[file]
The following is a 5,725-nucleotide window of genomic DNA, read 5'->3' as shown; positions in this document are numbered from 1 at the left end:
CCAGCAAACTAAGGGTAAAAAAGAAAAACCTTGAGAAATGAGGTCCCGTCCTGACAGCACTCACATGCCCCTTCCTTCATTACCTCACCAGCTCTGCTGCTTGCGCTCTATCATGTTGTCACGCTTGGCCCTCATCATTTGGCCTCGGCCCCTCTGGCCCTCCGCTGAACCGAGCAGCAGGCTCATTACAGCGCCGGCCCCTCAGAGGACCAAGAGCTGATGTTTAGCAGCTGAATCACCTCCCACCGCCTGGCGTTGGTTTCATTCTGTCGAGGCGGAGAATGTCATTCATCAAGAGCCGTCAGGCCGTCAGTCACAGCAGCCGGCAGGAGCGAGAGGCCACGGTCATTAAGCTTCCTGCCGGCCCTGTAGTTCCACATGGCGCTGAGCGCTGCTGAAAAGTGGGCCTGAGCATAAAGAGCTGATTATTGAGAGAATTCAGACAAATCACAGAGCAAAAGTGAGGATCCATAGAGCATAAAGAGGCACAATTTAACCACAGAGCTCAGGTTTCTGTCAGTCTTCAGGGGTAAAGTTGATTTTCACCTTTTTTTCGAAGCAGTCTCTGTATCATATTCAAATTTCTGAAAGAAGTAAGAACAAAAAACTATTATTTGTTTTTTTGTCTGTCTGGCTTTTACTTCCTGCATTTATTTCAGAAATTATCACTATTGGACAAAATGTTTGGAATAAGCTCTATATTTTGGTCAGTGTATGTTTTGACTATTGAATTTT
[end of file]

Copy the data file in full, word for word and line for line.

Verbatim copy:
The following is a 5,725-nucleotide window of genomic DNA, read 5'->3' as shown; positions in this document are numbered from 1 at the left end:
CCAGCAAACTAAGGGTAAAAAAGAAAAACCTTGAGAAATGAGGTCCCGTCCTGACAGCACTCACATGCCCCTTCCTTCATTACCTCACCAGCTCTGCTGCTTGCGCTCTATCATGTTGTCACGCTTGGCCCTCATCATTTGGCCTCGGCCCCTCTGGCCCTCCGCTGAACCGAGCAGCAGGCTCATTACAGCGCCGGCCCCTCAGAGGACCAAGAGCTGATGTTTAGCAGCTGAATCACCTCCCACCGCCTGGCGTTGGTTTCATTCTGTCGAGGCGGAGAATGTCATTCATCAAGAGCCGTCAGGCCGTCAGTCACAGCAGCCGGCAGGAGCGAGAGGCCACGGTCATTAAGCTTCCTGCCGGCCCTGTAGTTCCACATGGCGCTGAGCGCTGCTGAAAAGTGGGCCTGAGCATAAAGAGCTGATTATTGAGAGAATTCAGACAAATCACAGAGCAAAAGTGAGGATCCATAGAGCATAAAGAGGCACAATTTAACCACAGAGCTCAGGTTTCTGTCAGTCTTCAGGGGTAAAGTTGATTTTCACCTTTTTTTCGAAGCAGTCTCTGTATCATATTCAAATTTCTGAAAGAAGTAAGAACAAAAAACTATTATTTGTTTTTTTGTCTGTCTGGCTTTTACTTCCTGCATTTATTTCAGAAATTATCACTATTGGACAAAATGTTTGGAATAAGCTCTATATTTTGGTCAGTGTATGTTTTGACTATTGAATTTT